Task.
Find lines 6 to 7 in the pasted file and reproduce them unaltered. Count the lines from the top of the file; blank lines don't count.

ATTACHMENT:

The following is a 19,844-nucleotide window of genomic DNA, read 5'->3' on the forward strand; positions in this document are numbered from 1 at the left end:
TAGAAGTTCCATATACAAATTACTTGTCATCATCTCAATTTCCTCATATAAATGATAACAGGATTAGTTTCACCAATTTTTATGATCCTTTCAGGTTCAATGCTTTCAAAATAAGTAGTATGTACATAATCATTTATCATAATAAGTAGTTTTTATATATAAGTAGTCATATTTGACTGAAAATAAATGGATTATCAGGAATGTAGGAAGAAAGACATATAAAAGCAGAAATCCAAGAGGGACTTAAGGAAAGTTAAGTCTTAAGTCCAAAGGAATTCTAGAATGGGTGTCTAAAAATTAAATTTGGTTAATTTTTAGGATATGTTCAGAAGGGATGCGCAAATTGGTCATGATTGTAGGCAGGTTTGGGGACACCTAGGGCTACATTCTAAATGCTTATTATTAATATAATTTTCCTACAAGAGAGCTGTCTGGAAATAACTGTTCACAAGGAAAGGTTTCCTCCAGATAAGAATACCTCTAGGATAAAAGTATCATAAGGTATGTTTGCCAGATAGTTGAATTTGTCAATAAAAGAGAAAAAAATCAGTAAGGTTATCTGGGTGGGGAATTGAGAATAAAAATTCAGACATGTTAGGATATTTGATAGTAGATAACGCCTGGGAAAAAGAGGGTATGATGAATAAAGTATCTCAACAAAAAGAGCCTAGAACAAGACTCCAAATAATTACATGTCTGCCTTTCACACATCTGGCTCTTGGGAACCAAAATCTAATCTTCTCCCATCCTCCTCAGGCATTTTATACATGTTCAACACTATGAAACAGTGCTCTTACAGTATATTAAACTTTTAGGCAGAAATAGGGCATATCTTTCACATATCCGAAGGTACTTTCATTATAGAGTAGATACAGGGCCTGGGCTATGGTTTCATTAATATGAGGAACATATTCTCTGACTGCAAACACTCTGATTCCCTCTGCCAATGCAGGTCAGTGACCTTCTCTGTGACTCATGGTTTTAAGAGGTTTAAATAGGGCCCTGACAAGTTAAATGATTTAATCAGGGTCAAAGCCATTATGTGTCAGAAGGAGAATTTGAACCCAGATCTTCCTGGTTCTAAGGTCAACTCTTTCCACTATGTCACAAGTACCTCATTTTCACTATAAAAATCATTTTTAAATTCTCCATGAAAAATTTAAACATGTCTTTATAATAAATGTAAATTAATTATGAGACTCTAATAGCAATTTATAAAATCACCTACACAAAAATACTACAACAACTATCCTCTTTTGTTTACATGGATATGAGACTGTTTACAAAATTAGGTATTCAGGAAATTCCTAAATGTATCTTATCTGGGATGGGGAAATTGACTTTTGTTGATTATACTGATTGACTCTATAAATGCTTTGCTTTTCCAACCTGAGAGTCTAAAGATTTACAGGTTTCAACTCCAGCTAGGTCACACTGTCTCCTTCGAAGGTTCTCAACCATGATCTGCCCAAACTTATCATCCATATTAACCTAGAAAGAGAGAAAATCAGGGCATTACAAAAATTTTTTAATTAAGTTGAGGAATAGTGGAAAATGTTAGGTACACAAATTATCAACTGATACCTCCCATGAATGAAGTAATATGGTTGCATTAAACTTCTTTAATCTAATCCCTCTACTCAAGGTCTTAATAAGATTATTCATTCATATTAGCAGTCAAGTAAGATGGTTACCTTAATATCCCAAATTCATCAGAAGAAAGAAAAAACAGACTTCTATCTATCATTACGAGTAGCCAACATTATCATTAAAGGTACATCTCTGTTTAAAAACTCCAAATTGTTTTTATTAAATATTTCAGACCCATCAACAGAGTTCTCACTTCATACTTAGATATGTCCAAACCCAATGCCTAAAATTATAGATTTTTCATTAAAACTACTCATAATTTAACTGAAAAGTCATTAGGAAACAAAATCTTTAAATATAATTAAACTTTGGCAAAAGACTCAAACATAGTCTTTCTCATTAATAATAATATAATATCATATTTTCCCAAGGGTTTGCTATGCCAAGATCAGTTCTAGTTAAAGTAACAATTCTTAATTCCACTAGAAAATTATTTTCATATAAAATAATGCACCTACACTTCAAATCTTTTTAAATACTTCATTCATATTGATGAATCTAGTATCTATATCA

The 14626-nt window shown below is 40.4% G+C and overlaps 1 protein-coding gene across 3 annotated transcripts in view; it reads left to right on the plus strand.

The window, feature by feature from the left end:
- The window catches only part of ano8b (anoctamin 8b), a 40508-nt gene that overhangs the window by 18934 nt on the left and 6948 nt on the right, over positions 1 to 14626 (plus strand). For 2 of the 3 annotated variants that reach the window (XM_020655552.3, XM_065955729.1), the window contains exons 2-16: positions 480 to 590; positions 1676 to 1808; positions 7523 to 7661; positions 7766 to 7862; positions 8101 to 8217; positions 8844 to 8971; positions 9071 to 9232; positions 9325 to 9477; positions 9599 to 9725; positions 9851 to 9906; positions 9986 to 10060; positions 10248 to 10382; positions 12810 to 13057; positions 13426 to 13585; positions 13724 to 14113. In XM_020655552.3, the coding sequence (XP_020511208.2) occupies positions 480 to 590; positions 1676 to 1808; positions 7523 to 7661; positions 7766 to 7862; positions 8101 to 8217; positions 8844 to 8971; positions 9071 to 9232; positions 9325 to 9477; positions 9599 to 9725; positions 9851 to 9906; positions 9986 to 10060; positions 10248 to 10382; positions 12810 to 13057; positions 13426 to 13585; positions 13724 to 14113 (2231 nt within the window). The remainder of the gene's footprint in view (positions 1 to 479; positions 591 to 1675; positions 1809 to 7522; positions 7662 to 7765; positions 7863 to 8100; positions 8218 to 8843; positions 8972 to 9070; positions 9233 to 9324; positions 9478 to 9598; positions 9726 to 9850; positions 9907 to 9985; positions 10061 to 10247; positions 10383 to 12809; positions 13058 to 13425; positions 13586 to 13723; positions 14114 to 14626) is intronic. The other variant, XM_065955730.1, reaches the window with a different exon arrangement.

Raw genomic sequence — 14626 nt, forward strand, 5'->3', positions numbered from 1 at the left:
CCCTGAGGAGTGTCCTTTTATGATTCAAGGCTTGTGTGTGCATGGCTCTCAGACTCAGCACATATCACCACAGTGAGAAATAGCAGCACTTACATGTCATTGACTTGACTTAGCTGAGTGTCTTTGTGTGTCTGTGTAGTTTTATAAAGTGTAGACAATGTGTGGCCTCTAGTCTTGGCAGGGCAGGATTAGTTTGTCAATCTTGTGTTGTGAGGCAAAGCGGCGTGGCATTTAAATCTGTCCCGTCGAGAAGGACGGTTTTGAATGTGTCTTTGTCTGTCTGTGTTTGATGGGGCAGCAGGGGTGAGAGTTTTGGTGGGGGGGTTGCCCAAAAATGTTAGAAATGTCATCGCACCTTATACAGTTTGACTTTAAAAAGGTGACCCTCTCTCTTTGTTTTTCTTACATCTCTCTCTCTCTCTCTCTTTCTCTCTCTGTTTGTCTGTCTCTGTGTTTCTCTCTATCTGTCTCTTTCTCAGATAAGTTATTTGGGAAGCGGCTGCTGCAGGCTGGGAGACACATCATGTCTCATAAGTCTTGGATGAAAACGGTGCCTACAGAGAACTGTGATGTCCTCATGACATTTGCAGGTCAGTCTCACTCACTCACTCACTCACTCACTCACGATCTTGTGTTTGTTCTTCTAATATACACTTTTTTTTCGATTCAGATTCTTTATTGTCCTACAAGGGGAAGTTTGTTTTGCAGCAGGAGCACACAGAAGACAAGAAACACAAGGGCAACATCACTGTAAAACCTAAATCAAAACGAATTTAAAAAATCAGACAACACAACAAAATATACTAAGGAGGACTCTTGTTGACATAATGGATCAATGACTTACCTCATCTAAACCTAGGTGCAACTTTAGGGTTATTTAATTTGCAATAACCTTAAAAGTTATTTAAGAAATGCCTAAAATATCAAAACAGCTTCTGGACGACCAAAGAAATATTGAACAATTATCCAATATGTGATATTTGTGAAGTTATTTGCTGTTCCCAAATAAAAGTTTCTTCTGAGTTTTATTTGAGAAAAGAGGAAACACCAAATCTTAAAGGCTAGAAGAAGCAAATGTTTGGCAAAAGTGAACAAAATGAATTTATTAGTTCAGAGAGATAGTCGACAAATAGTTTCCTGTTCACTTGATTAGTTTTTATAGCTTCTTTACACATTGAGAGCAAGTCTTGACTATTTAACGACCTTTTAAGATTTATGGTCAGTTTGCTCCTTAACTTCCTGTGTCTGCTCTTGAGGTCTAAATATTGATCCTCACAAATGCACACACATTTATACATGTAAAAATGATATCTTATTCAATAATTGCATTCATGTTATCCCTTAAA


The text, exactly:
Raw genomic sequence — 14626 nt, forward strand, 5'->3', positions numbered from 1 at the left:
CCCTGAGGAGTGTCCTTTTATGATTCAAGGCTTGTGTGTGCATGGCTCTCAGACTCAGCACATATCACCACAGTGAGAAATAGCAGCACTTACATGTCATTGACTTGACTTAGCTGAGTGTCTTTGTGTGTCTGTGTAGTTTTATAAAGTGTAGACAATGTGTGGCCTCTAGTCTTGGCAGGGCAGGATTAGTTTGTCAATCTTGTGTTGTGAGGCAAAGCGGCGTGGCATTTAAATCTGTCCCGTCGAGAAGGACGGTTTTGAATGTGTCTTTGTCTGTCTGTGTTTGATGGGGCAGCAGGGGTGAGAGTTTTGGTGGGGGGGTTGCCCAAAAATGTTAGAAATGTCATCGCACCTTATACAGTTTGACTTTAAAAAGGTGACCCTCTCTCTTTGTTTTTCTTACATCTCTCTCTCTCTCTCTCTTTCTCTCTCTGTTTGTCTGTCTCTGTGTTTCTCTCTATCTGTCTCTTTCTCAGATAAGTTATTTGGGAAGCGGCTGCTGCAGGCTGGGAGACACATCATGTCTCATAAGTCTTGGATGAAAACGGTGCCTACAGAGAACTGTGATGTCCTCATGACATTTGCAGGTCAGTCTCACTCACTCACTCACTCACTCACTCACGATCTTGTGTTTGTTCTTCTAATATACACTTTTTTTTCGATTCAGATTCTTTATTGTCCTACAAGGGGAAGTTTGTTTTGCAGCAGGAGCACACAGAAGACAAGAAACACAAGGGCAACATCACTGTAAAACCTAAATCAAAACGAATTTAAAAAATCAGACAACACAACAAAATATACTAAGGAGGACTCTTGTTGACATAATGGATCAATGACTTACCTCATCTAAACCTAGGTGCAACTTTAGGGTTATTTAATTTGCAATAACCTTAAAAGTTATTTAAGAAATGCCTAAAATATCAAAACAGCTTCTGGACGACCAAAGAAATATTGAACAATTATCCAATATGTGATATTTGTGAAGTTATTTGCTGTTCCCAAATAAAAGTTTCTTCTGAGTTTTATTTGAGAAAAGAGGAAACACCAAATCTTAAAGGCTAGAAGAAGCAAATGTTTGGCAAAAGTGAACAAAATGAATTTATTAGTTCAGAGAGATAGTCGACAAATAGTTTCCTGTTCACTTGATTAGTTTTTATAGCTTCTTTACACATTGAGAGCAAGTCTTGACTATTTAACGACCTTTTAAGATTTATGGTCAGTTTGCTCCTTAACTTCCTGTGTCTGCTCTTGAGGTCTAAATATTGATCCTCACAAATGCACACACATTTATACATGTAAAAATGATATCTTATTCAATAATTGCATTCATGTTATCCCTTAAA